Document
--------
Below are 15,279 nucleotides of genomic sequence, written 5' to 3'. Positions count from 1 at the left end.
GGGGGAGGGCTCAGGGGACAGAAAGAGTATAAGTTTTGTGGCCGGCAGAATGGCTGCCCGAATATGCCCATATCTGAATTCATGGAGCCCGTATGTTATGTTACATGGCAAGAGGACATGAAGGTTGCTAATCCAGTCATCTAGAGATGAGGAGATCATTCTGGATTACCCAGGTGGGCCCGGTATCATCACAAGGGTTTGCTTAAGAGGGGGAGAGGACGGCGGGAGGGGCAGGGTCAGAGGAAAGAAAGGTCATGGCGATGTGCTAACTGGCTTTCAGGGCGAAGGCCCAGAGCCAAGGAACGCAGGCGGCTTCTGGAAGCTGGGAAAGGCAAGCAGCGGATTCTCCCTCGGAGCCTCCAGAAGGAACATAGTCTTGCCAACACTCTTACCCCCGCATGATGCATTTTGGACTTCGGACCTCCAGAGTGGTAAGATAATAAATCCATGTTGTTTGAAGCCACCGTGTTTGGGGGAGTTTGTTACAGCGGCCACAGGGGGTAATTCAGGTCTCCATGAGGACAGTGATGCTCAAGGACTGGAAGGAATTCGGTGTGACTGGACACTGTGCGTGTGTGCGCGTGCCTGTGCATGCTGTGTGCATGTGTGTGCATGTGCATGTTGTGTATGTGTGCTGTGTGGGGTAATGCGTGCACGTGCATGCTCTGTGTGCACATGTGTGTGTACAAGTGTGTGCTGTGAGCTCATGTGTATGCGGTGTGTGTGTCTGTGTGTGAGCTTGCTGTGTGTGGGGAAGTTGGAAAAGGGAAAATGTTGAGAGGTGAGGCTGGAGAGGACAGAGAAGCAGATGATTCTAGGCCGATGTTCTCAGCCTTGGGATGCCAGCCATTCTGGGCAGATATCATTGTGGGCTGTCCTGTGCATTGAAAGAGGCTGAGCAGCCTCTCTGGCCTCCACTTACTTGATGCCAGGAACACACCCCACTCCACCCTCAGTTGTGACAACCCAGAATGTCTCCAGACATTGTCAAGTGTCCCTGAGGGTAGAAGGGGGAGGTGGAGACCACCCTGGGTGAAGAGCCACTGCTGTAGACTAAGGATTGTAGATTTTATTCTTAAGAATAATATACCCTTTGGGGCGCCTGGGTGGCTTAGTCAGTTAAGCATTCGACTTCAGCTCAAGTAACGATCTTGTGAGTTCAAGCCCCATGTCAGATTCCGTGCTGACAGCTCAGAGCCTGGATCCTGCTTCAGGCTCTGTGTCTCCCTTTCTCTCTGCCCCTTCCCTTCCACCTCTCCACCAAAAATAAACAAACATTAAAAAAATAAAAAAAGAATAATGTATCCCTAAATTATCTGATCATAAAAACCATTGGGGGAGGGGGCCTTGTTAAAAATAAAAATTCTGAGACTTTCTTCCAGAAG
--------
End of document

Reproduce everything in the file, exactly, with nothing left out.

Below are 15,279 nucleotides of genomic sequence, written 5' to 3'. Positions count from 1 at the left end.
GGGGGAGGGCTCAGGGGACAGAAAGAGTATAAGTTTTGTGGCCGGCAGAATGGCTGCCCGAATATGCCCATATCTGAATTCATGGAGCCCGTATGTTATGTTACATGGCAAGAGGACATGAAGGTTGCTAATCCAGTCATCTAGAGATGAGGAGATCATTCTGGATTACCCAGGTGGGCCCGGTATCATCACAAGGGTTTGCTTAAGAGGGGGAGAGGACGGCGGGAGGGGCAGGGTCAGAGGAAAGAAAGGTCATGGCGATGTGCTAACTGGCTTTCAGGGCGAAGGCCCAGAGCCAAGGAACGCAGGCGGCTTCTGGAAGCTGGGAAAGGCAAGCAGCGGATTCTCCCTCGGAGCCTCCAGAAGGAACATAGTCTTGCCAACACTCTTACCCCCGCATGATGCATTTTGGACTTCGGACCTCCAGAGTGGTAAGATAATAAATCCATGTTGTTTGAAGCCACCGTGTTTGGGGGAGTTTGTTACAGCGGCCACAGGGGGTAATTCAGGTCTCCATGAGGACAGTGATGCTCAAGGACTGGAAGGAATTCGGTGTGACTGGACACTGTGCGTGTGTGCGCGTGCCTGTGCATGCTGTGTGCATGTGTGTGCATGTGCATGTTGTGTATGTGTGCTGTGTGGGGTAATGCGTGCACGTGCATGCTCTGTGTGCACATGTGTGTGTACAAGTGTGTGCTGTGAGCTCATGTGTATGCGGTGTGTGTGTCTGTGTGTGAGCTTGCTGTGTGTGGGGAAGTTGGAAAAGGGAAAATGTTGAGAGGTGAGGCTGGAGAGGACAGAGAAGCAGATGATTCTAGGCCGATGTTCTCAGCCTTGGGATGCCAGCCATTCTGGGCAGATATCATTGTGGGCTGTCCTGTGCATTGAAAGAGGCTGAGCAGCCTCTCTGGCCTCCACTTACTTGATGCCAGGAACACACCCCACTCCACCCTCAGTTGTGACAACCCAGAATGTCTCCAGACATTGTCAAGTGTCCCTGAGGGTAGAAGGGGGAGGTGGAGACCACCCTGGGTGAAGAGCCACTGCTGTAGACTAAGGATTGTAGATTTTATTCTTAAGAATAATATACCCTTTGGGGCGCCTGGGTGGCTTAGTCAGTTAAGCATTCGACTTCAGCTCAAGTAACGATCTTGTGAGTTCAAGCCCCATGTCAGATTCCGTGCTGACAGCTCAGAGCCTGGATCCTGCTTCAGGCTCTGTGTCTCCCTTTCTCTCTGCCCCTTCCCTTCCACCTCTCCACCAAAAATAAACAAACATTAAAAAAATAAAAAAAGAATAATGTATCCCTAAATTATCTGATCATAAAAACCATTGGGGGAGGGGGCCTTGTTAAAAATAAAAATTCTGAGACTTTCTTCCAGAAG